Ryan
So true. Lee was astonished at Jackson’s plan. Somewhat bewildered might be a better phase. As I sit here reflecting on my readings, I remember Lee asking Jackson, once Jackson had proposed his plan to Lee. What will you leave me with? Jackson replied something along the lines of, the shadow of the army Hooker thinks is before him. He (Jackson) knew Hooker would never suspect Lee would divid his forces and used it against him. Old crazy Jack wasn’t so crazy after all.
 

Belfoured

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Longstreet was on a mission to gain supplies. He along with two divisions were foraging during the battle of Chancellorsville. I don’t think you could call it a huge error on the part of the CSA. After all many consider it Lee’s crowning achievement. Extremely out numbered Lee has the audacity to divid his much smaller forces and drives Hooker back across the Rappahannock river. It was really a stunning example of Lee’s as well as Jackson’s aggressive style. One that defies the belief that Lee’s battle style was modeled as Napoleonic.
Fair points but Lee splitting his army while significantly outnumbered easily could have turned out as a disaster against a better opponent. Hooker fumbled away his tactical advantage on May 1; failed (with Howard) to secure his exposed right flank on May 2 or to go after Jackson during his slow march; never used Reynolds's I Corps; failed to get Sedgwick to move efficiently from the east; and (concussed, to be sure) pulled in his horns on May 4. With all that, Lee's audacity almost put his army in a bloodbath on May 4 by attacking Hooker's strong defenses. Only cooler heads in the ANV prevented that.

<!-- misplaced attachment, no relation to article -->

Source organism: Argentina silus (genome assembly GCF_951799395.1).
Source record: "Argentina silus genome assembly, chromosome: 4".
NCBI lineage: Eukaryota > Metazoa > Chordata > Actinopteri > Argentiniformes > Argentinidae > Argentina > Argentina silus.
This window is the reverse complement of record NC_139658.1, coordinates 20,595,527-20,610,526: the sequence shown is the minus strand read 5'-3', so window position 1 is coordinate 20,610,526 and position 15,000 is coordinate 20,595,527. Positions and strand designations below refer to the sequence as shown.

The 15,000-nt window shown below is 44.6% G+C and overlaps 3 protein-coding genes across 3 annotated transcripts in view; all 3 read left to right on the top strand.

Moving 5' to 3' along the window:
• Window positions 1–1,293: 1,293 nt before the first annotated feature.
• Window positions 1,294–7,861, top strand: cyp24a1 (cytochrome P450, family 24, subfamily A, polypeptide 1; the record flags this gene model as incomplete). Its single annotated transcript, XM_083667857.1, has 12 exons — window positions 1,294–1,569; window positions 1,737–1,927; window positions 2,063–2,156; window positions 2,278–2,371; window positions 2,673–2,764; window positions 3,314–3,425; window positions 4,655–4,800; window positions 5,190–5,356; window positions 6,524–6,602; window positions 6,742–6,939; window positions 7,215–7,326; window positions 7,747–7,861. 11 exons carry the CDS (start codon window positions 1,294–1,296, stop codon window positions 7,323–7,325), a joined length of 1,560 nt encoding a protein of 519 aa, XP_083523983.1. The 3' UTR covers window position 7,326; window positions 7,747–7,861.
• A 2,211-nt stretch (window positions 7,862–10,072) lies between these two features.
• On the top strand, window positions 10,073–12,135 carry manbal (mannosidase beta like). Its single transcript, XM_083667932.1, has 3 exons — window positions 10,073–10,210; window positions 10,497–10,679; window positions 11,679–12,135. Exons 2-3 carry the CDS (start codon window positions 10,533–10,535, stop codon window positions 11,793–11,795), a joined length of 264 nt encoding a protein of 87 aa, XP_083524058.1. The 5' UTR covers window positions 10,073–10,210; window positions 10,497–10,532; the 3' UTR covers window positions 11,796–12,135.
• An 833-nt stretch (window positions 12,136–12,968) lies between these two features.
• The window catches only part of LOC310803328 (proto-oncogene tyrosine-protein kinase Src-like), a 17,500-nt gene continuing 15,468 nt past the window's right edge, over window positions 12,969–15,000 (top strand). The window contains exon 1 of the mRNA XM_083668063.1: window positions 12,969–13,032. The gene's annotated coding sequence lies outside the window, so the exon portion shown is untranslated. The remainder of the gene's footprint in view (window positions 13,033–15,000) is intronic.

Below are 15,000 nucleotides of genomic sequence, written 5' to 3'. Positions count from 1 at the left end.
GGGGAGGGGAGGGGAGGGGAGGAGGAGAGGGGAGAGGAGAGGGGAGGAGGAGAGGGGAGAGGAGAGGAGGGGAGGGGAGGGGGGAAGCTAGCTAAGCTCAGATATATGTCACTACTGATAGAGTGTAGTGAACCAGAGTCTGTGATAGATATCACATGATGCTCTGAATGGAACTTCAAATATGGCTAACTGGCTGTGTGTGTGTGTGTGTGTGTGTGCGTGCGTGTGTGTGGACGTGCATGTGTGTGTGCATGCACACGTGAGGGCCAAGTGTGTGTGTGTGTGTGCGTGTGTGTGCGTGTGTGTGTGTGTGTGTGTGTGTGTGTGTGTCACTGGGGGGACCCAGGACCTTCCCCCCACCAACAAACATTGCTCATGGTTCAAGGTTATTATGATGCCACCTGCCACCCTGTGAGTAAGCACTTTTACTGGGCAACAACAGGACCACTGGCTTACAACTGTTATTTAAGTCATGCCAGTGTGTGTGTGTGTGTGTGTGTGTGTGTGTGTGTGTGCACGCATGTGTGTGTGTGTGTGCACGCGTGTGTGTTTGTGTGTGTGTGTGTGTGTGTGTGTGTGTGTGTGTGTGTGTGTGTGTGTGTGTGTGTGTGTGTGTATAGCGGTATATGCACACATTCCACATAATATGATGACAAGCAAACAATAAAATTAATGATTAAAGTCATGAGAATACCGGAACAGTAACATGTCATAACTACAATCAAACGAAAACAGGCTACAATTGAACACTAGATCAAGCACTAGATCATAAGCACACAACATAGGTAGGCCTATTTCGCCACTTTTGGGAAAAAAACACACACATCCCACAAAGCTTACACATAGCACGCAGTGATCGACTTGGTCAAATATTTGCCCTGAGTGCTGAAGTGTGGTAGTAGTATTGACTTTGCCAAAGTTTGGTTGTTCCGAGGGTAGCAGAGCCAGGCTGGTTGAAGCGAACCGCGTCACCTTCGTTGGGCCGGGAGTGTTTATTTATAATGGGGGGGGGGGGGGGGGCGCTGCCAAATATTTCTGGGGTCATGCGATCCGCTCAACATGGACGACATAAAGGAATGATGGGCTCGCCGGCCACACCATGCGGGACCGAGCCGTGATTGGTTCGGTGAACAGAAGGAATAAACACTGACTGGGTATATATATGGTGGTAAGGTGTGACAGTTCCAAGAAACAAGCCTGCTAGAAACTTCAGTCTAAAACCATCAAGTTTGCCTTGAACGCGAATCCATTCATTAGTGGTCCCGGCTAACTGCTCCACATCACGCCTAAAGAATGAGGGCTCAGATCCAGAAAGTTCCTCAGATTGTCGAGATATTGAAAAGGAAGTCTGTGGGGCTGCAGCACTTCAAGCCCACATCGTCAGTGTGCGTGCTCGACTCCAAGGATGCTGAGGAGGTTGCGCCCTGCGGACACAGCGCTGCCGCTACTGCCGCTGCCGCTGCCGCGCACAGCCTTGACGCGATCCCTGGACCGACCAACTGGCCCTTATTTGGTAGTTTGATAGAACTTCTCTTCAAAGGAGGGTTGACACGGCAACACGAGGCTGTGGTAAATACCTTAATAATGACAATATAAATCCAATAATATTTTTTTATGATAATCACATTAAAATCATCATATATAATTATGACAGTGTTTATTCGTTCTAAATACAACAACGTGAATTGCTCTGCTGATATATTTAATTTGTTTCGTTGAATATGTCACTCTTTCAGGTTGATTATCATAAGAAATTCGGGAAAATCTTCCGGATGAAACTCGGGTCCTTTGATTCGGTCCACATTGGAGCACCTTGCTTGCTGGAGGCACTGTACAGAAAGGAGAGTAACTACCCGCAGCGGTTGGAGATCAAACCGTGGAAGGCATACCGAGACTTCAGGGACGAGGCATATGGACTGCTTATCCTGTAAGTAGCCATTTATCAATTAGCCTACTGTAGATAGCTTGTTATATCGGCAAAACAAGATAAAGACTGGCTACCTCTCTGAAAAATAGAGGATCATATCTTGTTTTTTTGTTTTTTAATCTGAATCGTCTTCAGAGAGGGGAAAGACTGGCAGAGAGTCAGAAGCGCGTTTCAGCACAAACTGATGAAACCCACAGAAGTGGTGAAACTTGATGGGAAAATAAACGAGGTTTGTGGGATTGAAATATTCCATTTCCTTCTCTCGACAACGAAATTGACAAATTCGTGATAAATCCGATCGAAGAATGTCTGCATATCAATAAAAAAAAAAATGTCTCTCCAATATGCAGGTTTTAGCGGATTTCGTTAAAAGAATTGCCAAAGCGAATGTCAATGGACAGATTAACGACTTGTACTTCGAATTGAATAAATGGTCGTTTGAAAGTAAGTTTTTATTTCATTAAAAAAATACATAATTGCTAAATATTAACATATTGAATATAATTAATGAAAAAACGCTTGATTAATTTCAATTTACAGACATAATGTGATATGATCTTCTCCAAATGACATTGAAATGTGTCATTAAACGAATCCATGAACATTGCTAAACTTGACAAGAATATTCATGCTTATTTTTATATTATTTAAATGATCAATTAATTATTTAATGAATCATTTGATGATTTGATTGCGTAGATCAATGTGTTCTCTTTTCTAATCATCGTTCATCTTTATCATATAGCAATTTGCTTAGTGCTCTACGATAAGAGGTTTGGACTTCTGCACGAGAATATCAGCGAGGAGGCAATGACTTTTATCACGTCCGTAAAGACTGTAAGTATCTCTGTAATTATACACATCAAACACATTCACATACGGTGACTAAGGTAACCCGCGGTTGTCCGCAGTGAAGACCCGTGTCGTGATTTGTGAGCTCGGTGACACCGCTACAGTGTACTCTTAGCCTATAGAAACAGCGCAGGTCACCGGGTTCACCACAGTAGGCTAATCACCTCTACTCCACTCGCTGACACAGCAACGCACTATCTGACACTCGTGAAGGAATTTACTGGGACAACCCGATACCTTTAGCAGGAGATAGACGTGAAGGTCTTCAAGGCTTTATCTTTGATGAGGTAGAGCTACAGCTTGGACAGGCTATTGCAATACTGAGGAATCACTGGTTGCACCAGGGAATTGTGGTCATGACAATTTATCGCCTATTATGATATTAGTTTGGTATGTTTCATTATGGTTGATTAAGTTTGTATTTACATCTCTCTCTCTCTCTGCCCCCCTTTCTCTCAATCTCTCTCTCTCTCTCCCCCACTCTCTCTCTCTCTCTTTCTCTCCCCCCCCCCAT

War Horse

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Fair points but Lee splitting his army while significantly outnumbered easily could have turned out as a disaster against a better opponent. Hooker fumbled away his tactical advantage on May 1; failed (with Howard) to secure his exposed right flank on May 2 or to go after Jackson during his slow march; never used Reynolds's I Corps; failed to get Sedgwick to move efficiently from the east; and (concussed, to be sure) pulled in his horns on May 4. With all that, Lee's audacity almost put his army in a bloodbath on May 4 by attacking Hooker's strong defenses. Only cooler heads in the ANV prevented that.
Lee became accustomed to and even counted on the Union commander caving under pressure. So much so it bit him in the rumpus at Gettysburg. Mead failed to make the critical mistake at the critical moment that Lee had grown accustomed to. I.E. Pickett’s Charge!
 
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Belfoured